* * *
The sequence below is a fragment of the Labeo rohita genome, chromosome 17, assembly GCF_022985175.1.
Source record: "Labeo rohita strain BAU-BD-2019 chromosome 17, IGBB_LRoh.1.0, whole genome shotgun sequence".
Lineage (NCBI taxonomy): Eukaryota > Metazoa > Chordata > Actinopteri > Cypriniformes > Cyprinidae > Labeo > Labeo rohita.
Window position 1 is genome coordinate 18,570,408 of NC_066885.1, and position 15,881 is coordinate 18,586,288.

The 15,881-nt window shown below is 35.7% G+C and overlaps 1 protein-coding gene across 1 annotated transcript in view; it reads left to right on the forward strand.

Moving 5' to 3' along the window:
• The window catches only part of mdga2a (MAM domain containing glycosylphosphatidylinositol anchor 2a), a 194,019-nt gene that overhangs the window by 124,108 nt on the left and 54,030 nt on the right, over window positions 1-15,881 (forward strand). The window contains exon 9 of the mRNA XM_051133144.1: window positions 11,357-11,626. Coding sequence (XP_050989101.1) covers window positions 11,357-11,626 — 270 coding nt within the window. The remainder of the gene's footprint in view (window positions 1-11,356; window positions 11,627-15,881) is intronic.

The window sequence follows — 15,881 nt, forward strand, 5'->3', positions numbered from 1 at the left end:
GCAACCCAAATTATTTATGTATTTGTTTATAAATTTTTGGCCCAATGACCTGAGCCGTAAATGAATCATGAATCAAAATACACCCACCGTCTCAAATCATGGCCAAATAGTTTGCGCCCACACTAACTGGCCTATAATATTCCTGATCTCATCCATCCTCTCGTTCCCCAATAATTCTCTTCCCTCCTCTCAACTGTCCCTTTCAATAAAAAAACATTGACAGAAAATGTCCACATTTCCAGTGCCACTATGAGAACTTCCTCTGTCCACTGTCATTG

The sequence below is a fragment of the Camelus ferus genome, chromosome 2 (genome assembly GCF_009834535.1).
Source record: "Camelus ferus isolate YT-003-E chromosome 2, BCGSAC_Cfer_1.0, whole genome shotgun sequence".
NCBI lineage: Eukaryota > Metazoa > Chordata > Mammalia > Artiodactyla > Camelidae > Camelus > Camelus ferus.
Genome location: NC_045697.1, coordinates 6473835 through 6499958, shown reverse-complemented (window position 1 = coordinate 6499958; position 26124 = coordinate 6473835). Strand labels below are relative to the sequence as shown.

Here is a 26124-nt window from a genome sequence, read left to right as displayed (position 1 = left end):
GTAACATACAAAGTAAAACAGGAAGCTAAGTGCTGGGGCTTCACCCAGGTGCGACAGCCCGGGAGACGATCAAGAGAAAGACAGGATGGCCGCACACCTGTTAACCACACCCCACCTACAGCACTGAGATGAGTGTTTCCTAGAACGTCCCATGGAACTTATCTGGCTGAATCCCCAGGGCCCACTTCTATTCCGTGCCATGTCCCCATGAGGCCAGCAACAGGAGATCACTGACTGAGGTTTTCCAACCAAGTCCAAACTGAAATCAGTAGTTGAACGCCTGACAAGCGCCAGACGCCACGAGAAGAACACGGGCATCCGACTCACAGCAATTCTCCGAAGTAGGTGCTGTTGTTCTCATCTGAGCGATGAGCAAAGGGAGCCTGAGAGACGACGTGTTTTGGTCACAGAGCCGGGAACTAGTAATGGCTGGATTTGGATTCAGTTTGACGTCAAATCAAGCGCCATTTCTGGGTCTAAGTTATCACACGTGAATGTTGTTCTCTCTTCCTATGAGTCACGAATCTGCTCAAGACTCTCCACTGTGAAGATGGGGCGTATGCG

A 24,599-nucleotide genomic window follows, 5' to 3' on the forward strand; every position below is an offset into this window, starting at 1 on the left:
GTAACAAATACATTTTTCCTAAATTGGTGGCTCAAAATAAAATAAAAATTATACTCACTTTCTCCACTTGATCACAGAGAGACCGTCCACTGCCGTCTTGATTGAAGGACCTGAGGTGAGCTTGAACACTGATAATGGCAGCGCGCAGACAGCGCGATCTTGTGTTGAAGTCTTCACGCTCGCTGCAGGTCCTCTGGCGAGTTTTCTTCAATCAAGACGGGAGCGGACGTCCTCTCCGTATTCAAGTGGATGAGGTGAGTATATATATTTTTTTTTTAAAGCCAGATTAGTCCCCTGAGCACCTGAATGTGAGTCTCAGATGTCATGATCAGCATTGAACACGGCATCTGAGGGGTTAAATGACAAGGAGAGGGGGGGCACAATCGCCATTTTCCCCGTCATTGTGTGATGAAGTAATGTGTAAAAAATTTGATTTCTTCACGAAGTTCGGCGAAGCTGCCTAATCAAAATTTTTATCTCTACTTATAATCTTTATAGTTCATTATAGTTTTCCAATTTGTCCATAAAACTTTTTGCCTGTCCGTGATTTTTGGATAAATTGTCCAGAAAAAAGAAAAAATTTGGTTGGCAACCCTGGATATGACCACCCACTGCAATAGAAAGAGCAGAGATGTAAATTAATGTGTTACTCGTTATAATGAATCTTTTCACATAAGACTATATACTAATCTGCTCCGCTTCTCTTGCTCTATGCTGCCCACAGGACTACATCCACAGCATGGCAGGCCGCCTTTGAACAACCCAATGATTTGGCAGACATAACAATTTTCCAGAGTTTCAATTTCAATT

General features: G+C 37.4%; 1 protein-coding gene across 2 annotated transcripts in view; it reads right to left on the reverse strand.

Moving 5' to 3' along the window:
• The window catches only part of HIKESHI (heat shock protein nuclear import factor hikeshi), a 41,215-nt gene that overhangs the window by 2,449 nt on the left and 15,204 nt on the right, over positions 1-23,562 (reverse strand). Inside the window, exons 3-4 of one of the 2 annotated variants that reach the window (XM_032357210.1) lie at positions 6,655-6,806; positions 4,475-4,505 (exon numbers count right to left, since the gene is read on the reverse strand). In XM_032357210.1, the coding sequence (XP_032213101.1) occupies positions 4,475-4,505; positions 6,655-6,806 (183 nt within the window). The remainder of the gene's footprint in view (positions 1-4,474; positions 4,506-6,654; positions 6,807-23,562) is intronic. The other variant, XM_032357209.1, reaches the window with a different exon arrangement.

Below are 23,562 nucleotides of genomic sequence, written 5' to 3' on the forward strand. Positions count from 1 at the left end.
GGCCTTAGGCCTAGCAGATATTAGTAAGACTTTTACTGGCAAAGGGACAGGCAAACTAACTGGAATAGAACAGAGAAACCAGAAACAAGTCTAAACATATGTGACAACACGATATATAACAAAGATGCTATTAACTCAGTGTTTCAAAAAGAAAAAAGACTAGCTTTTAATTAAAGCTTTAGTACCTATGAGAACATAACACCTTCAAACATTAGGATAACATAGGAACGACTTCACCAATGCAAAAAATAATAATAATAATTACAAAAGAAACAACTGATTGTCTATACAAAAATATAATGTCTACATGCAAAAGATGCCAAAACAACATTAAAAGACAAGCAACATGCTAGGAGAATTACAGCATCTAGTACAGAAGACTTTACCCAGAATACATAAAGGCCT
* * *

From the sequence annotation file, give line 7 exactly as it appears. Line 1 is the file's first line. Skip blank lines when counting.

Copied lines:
• The window catches only part of mdga2a (MAM domain containing glycosylphosphatidylinositol anchor 2a), a 194,019-nt gene that overhangs the window by 124,108 nt on the left and 54,030 nt on the right, over window positions 1-15,881 (forward strand). The window contains exon 9 of the mRNA XM_051133144.1: window positions 11,357-11,626. Coding sequence (XP_050989101.1) covers window positions 11,357-11,626 — 270 coding nt within the window. The remainder of the gene's footprint in view (window positions 1-11,356; window positions 11,627-15,881) is intronic.